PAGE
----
Almanac Footy (Opinion): A Matter of Will



As a lifelong St Kilda supporter, there comes a time every year when despite an optimistic start to the season, it’s inevitable your balloon will eventually be popped.


At the end of this year, all eyes will go back to last week and the appalling effort versus Essendon. I hope I’m wrong, but history tells us that our team simply won’t cope with the scars of that defeat and we will be forced to endure another wasted year.


The most recent examples of this have been the China and Cairns experiments and, perhaps the worst game I’ve ever witnessed, the first Easter Friday game versus North Melbourne in 2018.


One of the most underrated qualities that AFL recruiters overlook is the capacity of a player’s will.


A footballer may be blessed with extraordinary athleticism and skills but I can honestly say that the players I’ve played with and coached over 40-odd years that I’ve respected the most, have possessed the strongest of wills.


The characteristics I’m referring to are:


Honesty and reliability;
Relentless pursuit of excellence;
An innate refusal to be beaten by an opponent;
An unconditional ‘team first’ attitude; and


Based on my own 59 years of observations, I have quickly put together a team based their collective wills. I understand there are plenty I’ve left out but I went for an instant snapshot of some of my favourites, including eight interchange.



Backs                    D. Frawley.  D. Dench.  F. Bourke

Half Backs           M. Tuck.   C. Mew.   B. Doull.

Centres                 R. Di Pierdomenico.   G.Williams   W. Schimmelbusch

Half Forwards     N. Daniher.   J. Brown.   N. Riewoldt

Forwards              W. Johnson.   J. Dunstall.   L. Matthews

Followers              J. Stynes  L. Hayes.   J. Selwood

Interchange         A. Stevens,  T. Shaw,  T. Liberatore, T. Boak, B. Round, P. Kelly, N. Burke, G.Wilson


Obviously, there are plenty of champions and legends here but I’ve stuck to the formula I’ve listed above. What separates these great players from other superstars is their focus.


Whether, for instance, they were being tagged or were the taggers, they couldn’t be distracted from the outcome they desired for their team.


Yes there are some big egos here, e.g. Dipper, Williams and Shaw but, if you asked their team mates, I’m sure they would say that running out alongside them was an absolute privilege.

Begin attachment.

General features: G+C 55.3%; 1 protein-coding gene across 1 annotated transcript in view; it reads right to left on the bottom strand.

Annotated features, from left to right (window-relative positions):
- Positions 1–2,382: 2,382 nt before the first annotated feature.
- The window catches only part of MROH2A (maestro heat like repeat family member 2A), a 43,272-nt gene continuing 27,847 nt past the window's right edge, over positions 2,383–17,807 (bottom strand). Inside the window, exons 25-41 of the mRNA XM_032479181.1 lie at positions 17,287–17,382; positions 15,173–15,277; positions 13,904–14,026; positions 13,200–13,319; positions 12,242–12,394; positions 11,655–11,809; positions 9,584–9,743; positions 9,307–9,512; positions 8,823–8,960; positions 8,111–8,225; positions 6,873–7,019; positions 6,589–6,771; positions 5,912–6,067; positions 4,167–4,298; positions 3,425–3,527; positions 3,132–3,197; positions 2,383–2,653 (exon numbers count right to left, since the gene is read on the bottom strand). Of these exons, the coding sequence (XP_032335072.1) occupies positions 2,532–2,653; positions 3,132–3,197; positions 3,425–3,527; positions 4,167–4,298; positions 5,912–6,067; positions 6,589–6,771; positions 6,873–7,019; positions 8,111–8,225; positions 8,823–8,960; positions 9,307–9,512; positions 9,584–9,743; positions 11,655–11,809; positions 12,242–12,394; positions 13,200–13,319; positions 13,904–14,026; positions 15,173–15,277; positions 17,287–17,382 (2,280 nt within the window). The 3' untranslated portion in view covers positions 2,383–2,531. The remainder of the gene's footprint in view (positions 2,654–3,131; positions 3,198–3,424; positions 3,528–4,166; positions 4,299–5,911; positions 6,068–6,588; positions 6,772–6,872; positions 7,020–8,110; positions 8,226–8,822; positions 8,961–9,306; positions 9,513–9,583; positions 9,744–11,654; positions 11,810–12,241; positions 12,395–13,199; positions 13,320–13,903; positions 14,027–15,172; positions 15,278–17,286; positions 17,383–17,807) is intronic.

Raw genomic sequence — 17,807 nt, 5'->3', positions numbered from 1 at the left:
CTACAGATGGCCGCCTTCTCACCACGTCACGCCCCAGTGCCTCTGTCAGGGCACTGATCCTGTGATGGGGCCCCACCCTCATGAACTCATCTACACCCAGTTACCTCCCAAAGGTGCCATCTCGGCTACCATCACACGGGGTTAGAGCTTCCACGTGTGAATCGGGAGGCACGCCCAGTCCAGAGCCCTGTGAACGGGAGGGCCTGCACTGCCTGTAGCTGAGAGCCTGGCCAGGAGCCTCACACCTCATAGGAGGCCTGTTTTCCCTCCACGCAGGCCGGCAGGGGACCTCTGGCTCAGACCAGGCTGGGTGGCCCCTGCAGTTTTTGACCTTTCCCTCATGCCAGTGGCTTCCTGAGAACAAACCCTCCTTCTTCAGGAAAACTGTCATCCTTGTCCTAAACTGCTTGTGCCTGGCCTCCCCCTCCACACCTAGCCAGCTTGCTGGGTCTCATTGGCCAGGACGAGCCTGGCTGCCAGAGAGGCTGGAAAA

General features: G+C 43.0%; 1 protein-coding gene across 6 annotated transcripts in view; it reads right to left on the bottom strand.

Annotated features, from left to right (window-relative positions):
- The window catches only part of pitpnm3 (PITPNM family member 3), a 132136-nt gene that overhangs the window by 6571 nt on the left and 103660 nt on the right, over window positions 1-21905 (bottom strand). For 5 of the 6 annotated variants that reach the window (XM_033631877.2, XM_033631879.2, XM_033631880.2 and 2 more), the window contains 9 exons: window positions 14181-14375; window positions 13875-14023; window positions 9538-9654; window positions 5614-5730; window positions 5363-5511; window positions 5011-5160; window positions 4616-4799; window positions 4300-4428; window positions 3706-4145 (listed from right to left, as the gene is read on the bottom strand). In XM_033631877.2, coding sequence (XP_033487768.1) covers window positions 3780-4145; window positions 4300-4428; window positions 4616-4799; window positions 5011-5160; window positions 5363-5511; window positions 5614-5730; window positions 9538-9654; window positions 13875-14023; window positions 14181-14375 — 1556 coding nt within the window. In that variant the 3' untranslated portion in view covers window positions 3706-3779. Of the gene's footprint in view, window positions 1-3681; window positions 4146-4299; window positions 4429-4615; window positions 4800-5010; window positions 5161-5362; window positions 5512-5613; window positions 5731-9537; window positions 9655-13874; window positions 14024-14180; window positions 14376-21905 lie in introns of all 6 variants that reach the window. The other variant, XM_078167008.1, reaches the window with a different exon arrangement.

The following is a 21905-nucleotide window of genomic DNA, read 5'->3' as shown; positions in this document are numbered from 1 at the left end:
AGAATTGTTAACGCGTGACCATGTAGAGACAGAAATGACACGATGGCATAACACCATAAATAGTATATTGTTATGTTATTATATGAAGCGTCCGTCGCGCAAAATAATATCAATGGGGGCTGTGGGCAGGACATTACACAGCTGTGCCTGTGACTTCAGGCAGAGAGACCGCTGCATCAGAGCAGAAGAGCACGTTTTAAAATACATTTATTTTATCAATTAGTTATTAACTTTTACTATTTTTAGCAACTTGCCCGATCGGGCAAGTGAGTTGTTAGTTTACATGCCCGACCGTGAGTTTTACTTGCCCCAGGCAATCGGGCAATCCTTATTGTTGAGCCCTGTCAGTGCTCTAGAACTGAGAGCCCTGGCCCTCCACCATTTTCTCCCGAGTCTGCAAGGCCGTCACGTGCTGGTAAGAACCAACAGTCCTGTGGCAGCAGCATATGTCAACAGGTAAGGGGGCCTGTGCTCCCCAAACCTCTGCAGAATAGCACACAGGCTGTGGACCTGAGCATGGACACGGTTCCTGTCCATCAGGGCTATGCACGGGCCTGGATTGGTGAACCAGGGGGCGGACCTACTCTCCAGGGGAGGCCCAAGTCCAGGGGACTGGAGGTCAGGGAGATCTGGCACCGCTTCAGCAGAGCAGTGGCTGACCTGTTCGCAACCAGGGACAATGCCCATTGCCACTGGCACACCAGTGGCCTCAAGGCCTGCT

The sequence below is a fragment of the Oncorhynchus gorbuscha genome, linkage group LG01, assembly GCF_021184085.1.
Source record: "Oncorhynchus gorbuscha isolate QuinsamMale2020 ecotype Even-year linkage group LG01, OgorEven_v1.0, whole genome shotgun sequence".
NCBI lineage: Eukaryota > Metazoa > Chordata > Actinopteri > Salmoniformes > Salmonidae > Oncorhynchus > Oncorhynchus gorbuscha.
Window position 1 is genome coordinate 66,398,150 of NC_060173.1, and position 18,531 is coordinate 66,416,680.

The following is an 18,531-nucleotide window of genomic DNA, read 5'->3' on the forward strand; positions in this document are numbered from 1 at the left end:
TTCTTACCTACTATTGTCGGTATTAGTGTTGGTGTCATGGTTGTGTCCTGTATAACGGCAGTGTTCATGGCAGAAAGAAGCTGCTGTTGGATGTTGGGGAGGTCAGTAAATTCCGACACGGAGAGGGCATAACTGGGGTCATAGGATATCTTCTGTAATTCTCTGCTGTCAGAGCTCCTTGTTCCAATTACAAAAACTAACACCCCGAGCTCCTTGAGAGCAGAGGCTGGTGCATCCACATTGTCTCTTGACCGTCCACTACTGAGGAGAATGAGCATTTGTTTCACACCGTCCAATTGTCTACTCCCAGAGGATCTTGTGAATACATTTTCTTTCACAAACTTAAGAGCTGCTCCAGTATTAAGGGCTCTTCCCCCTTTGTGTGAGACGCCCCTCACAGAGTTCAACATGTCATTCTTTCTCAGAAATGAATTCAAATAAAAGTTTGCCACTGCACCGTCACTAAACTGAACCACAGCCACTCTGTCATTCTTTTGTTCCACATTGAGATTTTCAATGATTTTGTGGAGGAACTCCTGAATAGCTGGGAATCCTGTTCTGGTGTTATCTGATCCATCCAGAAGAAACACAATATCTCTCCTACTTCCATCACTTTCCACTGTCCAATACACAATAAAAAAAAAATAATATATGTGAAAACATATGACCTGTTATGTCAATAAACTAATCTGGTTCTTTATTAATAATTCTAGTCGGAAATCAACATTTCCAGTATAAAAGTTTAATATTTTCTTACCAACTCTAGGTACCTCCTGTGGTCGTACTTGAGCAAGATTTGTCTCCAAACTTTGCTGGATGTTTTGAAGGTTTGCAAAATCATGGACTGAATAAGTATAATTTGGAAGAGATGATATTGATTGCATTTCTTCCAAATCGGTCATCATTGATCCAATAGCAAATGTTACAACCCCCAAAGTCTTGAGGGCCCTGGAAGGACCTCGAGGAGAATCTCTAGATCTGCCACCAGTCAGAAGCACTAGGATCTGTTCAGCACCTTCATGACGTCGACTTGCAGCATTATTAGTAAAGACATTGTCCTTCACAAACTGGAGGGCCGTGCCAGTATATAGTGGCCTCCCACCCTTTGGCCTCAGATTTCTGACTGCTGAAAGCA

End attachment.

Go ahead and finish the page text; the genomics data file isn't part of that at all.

There are many here who had little profile, in fact did everything to avoid it. Doull, Tuck, Mew and Dench had incredible careers and worked for a living. Tuck won seven premierships whilst working as a plumber! I have no doubt all these champions could play today.


Imagine playing a side like this?  For those too young to remember, Brownlow Medallist  Barry Round played 328 games for the Swans and then captain coached Williamstown to a VFA flag at age 41! Apparently he still swims in Port Phillip Bay every morning.


‘Libba’ was almost delisted from the Western Bulldogs, which was highlighted in the ‘Year of the Dog’ documentary, then trained with his twin brother Vinnie, a Greco Roman wrestler, and reinvented himself as a tenacious tagger for the team.


Anthony Stevens, Lenny Hayes and Paul Kelly could almost be separated at birth as far as their credentials go and what they contributed for North Melbourne, St Kilda and Sydney respectively. All of them left nothing on the ground each week.


Regardless of the free kick count awarded to Joel Selwood, he’s been my favourite player of the last fifteen years. His and Travis Boak’s courage and leadership can never be questioned.


Not many people know that Jason Dunstall wasn’t a high profile pick by Hawthorn when recruited in 1984. He was given no special treatment, had to work his backside off to achieve what he did, and was also very unselfish on his way to 1254 goals. A brutal competitor who hated losing.


Jason only had the one year with the GOAT Leigh Matthews playing in the same forward line, but could you imagine having Matthews and the wily, cunning ‘Dominator’ in the other pocket? Enough to have defenders trembling in anticipation.